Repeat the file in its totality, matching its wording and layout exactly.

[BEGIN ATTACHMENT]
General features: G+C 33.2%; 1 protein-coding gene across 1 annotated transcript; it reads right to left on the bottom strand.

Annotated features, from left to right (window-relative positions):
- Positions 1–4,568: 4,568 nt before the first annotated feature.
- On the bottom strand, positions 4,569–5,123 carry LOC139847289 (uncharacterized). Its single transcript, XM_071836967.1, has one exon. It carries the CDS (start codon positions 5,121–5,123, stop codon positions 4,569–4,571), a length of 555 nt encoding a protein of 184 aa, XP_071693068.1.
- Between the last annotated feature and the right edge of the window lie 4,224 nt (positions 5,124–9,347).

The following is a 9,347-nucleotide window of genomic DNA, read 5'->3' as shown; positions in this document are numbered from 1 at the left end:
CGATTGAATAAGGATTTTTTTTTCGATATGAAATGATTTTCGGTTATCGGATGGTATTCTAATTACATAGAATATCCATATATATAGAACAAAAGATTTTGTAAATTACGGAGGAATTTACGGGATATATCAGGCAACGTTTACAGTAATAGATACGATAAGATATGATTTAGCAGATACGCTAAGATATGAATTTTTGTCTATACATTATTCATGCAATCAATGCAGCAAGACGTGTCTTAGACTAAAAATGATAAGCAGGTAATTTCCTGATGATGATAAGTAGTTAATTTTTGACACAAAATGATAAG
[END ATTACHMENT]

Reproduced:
General features: G+C 33.2%; 1 protein-coding gene across 1 annotated transcript; it reads right to left on the bottom strand.

Annotated features, from left to right (window-relative positions):
- Positions 1–4,568: 4,568 nt before the first annotated feature.
- On the bottom strand, positions 4,569–5,123 carry LOC139847289 (uncharacterized). Its single transcript, XM_071836967.1, has one exon. It carries the CDS (start codon positions 5,121–5,123, stop codon positions 4,569–4,571), a length of 555 nt encoding a protein of 184 aa, XP_071693068.1.
- Between the last annotated feature and the right edge of the window lie 4,224 nt (positions 5,124–9,347).

The following is a 9,347-nucleotide window of genomic DNA, read 5'->3' as shown; positions in this document are numbered from 1 at the left end:
CGATTGAATAAGGATTTTTTTTTCGATATGAAATGATTTTCGGTTATCGGATGGTATTCTAATTACATAGAATATCCATATATATAGAACAAAAGATTTTGTAAATTACGGAGGAATTTACGGGATATATCAGGCAACGTTTACAGTAATAGATACGATAAGATATGATTTAGCAGATACGCTAAGATATGAATTTTTGTCTATACATTATTCATGCAATCAATGCAGCAAGACGTGTCTTAGACTAAAAATGATAAGCAGGTAATTTCCTGATGATGATAAGTAGTTAATTTTTGACACAAAATGATAAG